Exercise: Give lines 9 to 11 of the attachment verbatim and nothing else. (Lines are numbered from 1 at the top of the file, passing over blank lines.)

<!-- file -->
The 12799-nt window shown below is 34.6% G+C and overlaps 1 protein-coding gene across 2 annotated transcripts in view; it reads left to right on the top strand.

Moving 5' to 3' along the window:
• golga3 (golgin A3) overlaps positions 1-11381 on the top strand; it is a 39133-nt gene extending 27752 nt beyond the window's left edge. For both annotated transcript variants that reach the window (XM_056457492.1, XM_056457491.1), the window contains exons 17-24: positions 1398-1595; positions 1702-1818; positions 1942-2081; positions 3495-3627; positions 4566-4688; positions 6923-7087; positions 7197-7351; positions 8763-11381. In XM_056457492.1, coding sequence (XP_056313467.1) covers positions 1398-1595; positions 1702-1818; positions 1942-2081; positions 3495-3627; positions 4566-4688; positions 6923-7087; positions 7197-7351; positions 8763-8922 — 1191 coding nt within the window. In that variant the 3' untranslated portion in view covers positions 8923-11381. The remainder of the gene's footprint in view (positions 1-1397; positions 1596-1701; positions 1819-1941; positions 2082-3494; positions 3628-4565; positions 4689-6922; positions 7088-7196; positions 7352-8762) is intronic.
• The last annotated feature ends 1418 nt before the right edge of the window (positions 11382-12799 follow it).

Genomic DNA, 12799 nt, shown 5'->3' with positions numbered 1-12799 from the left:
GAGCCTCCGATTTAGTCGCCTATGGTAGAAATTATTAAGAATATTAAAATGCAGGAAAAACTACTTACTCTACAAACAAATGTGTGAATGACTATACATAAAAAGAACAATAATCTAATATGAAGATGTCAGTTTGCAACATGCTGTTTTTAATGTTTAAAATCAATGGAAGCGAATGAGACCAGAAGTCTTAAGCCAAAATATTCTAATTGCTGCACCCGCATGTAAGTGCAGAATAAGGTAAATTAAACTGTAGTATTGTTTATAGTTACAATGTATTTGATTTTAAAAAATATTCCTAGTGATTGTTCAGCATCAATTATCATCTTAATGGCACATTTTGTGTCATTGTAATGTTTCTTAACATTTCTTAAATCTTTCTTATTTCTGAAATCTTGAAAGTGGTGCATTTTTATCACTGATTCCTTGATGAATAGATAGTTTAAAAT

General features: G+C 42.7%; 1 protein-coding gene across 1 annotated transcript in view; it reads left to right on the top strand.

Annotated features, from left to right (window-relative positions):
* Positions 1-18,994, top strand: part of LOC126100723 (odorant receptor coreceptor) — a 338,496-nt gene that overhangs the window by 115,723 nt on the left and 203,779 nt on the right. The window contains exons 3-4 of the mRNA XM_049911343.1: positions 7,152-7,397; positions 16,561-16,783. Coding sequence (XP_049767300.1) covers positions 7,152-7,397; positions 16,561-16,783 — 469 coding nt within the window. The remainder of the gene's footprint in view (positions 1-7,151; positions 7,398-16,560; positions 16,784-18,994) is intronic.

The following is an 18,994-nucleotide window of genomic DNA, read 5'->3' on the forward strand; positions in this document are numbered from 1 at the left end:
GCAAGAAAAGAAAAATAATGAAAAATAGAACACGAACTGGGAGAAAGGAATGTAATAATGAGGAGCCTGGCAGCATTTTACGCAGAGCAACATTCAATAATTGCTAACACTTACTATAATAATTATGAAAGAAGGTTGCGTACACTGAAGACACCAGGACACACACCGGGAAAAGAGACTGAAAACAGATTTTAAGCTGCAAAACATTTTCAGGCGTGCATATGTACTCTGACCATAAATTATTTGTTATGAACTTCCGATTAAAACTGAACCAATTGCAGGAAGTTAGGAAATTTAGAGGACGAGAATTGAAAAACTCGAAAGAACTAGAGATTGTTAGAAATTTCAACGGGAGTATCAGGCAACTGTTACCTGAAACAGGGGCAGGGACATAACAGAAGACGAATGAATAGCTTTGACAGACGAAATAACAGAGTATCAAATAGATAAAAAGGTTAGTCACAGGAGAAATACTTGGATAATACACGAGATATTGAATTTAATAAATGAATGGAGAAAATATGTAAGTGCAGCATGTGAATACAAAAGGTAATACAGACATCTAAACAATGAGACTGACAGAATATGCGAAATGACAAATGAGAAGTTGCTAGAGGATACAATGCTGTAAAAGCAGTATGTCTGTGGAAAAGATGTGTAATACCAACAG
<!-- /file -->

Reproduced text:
* Positions 1-18,994, top strand: part of LOC126100723 (odorant receptor coreceptor) — a 338,496-nt gene that overhangs the window by 115,723 nt on the left and 203,779 nt on the right. The window contains exons 3-4 of the mRNA XM_049911343.1: positions 7,152-7,397; positions 16,561-16,783. Coding sequence (XP_049767300.1) covers positions 7,152-7,397; positions 16,561-16,783 — 469 coding nt within the window. The remainder of the gene's footprint in view (positions 1-7,151; positions 7,398-16,560; positions 16,784-18,994) is intronic.

The following is an 18,994-nucleotide window of genomic DNA, read 5'->3' on the forward strand; positions in this document are numbered from 1 at the left end:
GCAAGAAAAGAAAAATAATGAAAAATAGAACACGAACTGGGAGAAAGGAATGTAATAATGAGGAGCCTGGCAGCATTTTACGCAGAGCAACATTCAATAATTGCTAACACTTACTATAATAATTATGAAAGAAGGTTGCGTACACTGAAGACACCAGGACACACACCGGGAAAAGAGACTGAAAACAGATTTTAAGCTGCAAAACATTTTCAGGCGTGCATATGTACTCTGACCATAAATTATTTGTTATGAACTTCCGATTAAAACTGAACCAATTGCAGGAAGTTAGGAAATTTAGAGGACGAGAATTGAAAAACTCGAAAGAACTAGAGATTGTTAGAAATTTCAACGGGAGTATCAGGCAACTGTTACCTGAAACAGGGGCAGGGACATAACAGAAGACGAATGAATAGCTTTGACAGACGAAATAACAGAGTATCAAATAGATAAAAAGGTTAGTCACAGGAGAAATACTTGGATAATACACGAGATATTGAATTTAATAAATGAATGGAGAAAATATGTAAGTGCAGCATGTGAATACAAAAGGTAATACAGACATCTAAACAATGAGACTGACAGAATATGCGAAATGACAAATGAGAAGTTGCTAGAGGATACAATGCTGTAAAAGCAGTATGTCTGTGGAAAAGATGTGTAATACCAACAG